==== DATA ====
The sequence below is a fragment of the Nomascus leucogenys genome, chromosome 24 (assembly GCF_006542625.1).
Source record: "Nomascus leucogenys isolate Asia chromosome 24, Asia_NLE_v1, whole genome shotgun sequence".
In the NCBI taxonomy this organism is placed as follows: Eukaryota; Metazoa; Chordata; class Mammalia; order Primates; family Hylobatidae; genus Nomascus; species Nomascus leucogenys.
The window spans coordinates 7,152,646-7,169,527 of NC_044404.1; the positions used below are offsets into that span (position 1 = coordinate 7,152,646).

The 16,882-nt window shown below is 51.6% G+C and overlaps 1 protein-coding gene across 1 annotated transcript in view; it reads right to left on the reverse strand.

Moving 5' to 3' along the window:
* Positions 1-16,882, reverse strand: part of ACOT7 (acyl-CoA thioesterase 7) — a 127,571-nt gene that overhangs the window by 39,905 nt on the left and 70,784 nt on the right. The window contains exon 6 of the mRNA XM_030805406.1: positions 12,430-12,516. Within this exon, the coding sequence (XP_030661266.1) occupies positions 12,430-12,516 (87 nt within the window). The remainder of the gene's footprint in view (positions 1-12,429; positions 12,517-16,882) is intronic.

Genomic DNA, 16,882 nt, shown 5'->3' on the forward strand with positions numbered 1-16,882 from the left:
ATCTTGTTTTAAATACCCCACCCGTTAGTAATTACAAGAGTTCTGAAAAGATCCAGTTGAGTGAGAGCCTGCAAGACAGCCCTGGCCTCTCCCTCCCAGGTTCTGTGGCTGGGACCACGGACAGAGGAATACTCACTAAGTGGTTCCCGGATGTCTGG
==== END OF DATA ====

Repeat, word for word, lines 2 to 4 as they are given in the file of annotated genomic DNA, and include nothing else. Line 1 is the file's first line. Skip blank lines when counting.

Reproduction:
Source record: "Nomascus leucogenys isolate Asia chromosome 24, Asia_NLE_v1, whole genome shotgun sequence".
In the NCBI taxonomy this organism is placed as follows: Eukaryota; Metazoa; Chordata; class Mammalia; order Primates; family Hylobatidae; genus Nomascus; species Nomascus leucogenys.
The window spans coordinates 7,152,646-7,169,527 of NC_044404.1; the positions used below are offsets into that span (position 1 = coordinate 7,152,646).